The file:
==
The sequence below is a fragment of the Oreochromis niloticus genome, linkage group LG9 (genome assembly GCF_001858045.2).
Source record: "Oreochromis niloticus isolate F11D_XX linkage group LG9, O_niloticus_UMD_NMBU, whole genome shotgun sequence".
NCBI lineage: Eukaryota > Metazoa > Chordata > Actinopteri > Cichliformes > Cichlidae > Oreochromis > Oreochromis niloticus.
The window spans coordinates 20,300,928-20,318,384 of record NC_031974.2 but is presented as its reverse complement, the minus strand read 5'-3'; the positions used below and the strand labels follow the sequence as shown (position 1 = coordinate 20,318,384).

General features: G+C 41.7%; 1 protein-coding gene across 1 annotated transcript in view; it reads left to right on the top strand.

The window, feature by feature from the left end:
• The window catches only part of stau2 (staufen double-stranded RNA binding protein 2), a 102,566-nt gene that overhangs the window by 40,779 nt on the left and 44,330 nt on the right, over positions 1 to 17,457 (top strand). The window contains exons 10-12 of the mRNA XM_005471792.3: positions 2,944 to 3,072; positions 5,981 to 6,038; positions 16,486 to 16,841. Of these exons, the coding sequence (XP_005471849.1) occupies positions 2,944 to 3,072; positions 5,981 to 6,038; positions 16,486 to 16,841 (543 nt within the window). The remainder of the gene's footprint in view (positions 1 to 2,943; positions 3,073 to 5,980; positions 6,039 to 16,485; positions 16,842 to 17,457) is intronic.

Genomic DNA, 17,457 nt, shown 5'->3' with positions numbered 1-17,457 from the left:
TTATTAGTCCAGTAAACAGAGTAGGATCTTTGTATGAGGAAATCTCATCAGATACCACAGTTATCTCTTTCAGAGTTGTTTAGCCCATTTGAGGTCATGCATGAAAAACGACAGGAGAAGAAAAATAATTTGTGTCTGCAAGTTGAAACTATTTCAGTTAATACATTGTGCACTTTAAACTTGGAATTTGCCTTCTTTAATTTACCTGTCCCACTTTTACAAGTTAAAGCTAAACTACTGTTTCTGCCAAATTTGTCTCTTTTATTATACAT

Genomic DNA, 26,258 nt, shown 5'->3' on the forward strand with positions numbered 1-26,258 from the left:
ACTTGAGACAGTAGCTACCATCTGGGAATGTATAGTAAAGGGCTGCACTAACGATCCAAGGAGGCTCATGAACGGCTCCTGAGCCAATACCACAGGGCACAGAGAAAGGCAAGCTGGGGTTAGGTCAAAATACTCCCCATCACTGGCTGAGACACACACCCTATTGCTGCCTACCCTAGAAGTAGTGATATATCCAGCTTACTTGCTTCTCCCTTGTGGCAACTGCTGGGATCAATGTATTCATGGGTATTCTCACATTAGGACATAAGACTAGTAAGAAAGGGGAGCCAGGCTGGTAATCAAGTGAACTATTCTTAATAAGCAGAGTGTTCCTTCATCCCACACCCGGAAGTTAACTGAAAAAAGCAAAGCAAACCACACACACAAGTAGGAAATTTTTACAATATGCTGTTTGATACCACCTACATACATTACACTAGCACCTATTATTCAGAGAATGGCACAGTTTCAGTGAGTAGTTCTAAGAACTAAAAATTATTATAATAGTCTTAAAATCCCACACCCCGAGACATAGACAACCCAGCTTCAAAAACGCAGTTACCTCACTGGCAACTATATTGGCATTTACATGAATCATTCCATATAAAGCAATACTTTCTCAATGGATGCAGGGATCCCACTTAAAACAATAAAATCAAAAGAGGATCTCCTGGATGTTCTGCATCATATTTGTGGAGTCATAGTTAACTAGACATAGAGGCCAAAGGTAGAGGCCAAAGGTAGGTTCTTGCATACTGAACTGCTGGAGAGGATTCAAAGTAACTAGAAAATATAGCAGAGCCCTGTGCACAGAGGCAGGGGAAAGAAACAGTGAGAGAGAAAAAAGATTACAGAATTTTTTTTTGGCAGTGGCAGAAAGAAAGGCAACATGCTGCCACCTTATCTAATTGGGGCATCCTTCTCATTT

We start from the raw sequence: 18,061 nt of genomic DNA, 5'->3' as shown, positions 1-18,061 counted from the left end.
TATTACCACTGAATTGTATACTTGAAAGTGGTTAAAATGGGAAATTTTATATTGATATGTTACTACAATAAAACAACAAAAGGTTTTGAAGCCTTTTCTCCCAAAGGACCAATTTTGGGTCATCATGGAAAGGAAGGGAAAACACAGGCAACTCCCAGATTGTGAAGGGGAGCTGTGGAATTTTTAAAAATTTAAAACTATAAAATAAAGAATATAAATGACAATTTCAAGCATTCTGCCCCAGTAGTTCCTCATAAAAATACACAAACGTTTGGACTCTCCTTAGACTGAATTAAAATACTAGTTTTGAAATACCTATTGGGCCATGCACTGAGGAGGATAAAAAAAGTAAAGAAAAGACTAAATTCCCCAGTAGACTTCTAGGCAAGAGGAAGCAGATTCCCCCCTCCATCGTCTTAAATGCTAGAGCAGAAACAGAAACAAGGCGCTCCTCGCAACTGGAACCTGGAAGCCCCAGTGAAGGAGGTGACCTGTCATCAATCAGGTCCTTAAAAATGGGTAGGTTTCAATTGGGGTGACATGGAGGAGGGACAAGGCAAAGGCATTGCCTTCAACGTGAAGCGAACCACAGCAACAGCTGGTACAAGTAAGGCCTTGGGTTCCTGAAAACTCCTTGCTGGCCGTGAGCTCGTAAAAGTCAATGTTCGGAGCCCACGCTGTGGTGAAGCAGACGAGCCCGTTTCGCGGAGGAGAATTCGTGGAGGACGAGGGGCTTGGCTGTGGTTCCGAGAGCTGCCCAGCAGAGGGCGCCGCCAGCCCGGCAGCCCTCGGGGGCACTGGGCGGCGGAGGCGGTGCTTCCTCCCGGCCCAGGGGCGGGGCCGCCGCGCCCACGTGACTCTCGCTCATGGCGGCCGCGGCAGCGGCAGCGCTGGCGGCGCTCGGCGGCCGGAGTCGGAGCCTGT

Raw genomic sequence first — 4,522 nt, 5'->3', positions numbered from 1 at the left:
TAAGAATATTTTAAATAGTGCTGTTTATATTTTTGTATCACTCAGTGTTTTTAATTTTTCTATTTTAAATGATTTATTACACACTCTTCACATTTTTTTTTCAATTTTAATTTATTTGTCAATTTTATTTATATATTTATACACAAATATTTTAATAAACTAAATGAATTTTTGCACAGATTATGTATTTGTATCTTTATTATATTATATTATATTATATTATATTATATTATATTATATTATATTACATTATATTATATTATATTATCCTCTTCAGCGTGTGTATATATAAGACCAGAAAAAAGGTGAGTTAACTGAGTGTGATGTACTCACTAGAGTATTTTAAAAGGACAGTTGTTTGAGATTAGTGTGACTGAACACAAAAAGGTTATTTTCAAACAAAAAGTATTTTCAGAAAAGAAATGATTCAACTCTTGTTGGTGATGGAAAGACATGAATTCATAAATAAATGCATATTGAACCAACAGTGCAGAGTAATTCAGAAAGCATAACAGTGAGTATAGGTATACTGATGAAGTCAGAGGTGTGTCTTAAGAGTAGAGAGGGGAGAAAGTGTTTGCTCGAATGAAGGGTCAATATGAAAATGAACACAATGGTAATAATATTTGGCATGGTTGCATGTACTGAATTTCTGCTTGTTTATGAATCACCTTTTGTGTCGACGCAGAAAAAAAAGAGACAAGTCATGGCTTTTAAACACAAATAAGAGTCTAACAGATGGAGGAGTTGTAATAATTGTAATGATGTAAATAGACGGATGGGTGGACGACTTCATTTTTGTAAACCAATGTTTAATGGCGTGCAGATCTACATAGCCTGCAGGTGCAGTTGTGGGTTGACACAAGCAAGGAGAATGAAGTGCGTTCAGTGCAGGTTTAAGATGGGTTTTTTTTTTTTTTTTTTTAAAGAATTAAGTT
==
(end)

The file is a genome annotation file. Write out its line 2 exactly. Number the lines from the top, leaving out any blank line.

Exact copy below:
Source record: "Oreochromis niloticus isolate F11D_XX linkage group LG9, O_niloticus_UMD_NMBU, whole genome shotgun sequence".